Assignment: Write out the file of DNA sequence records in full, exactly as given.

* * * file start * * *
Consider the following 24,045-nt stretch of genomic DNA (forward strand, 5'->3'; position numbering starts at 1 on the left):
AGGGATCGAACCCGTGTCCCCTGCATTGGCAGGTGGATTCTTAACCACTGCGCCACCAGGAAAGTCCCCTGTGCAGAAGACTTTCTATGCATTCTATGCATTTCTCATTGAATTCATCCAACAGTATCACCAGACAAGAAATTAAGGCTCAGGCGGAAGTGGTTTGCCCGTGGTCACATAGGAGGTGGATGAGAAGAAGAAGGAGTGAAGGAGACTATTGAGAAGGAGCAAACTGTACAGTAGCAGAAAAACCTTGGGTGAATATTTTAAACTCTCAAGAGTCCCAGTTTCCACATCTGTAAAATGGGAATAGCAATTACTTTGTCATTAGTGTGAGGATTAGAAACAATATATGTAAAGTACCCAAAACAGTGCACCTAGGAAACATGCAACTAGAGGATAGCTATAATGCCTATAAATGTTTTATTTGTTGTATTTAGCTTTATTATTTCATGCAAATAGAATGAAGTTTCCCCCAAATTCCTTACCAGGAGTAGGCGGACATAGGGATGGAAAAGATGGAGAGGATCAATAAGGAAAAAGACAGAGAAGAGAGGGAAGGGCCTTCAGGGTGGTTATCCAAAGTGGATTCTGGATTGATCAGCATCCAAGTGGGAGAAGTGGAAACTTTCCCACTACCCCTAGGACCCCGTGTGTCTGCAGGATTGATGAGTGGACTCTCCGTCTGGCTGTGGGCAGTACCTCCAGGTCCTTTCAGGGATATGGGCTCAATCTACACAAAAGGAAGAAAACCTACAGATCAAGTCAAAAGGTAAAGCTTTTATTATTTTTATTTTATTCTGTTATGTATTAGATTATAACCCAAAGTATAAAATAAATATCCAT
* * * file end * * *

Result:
Consider the following 24,045-nt stretch of genomic DNA (forward strand, 5'->3'; position numbering starts at 1 on the left):
AGGGATCGAACCCGTGTCCCCTGCATTGGCAGGTGGATTCTTAACCACTGCGCCACCAGGAAAGTCCCCTGTGCAGAAGACTTTCTATGCATTCTATGCATTTCTCATTGAATTCATCCAACAGTATCACCAGACAAGAAATTAAGGCTCAGGCGGAAGTGGTTTGCCCGTGGTCACATAGGAGGTGGATGAGAAGAAGAAGGAGTGAAGGAGACTATTGAGAAGGAGCAAACTGTACAGTAGCAGAAAAACCTTGGGTGAATATTTTAAACTCTCAAGAGTCCCAGTTTCCACATCTGTAAAATGGGAATAGCAATTACTTTGTCATTAGTGTGAGGATTAGAAACAATATATGTAAAGTACCCAAAACAGTGCACCTAGGAAACATGCAACTAGAGGATAGCTATAATGCCTATAAATGTTTTATTTGTTGTATTTAGCTTTATTATTTCATGCAAATAGAATGAAGTTTCCCCCAAATTCCTTACCAGGAGTAGGCGGACATAGGGATGGAAAAGATGGAGAGGATCAATAAGGAAAAAGACAGAGAAGAGAGGGAAGGGCCTTCAGGGTGGTTATCCAAAGTGGATTCTGGATTGATCAGCATCCAAGTGGGAGAAGTGGAAACTTTCCCACTACCCCTAGGACCCCGTGTGTCTGCAGGATTGATGAGTGGACTCTCCGTCTGGCTGTGGGCAGTACCTCCAGGTCCTTTCAGGGATATGGGCTCAATCTACACAAAAGGAAGAAAACCTACAGATCAAGTCAAAAGGTAAAGCTTTTATTATTTTTATTTTATTCTGTTATGTATTAGATTATAACCCAAAGTATAAAATAAATATCCAT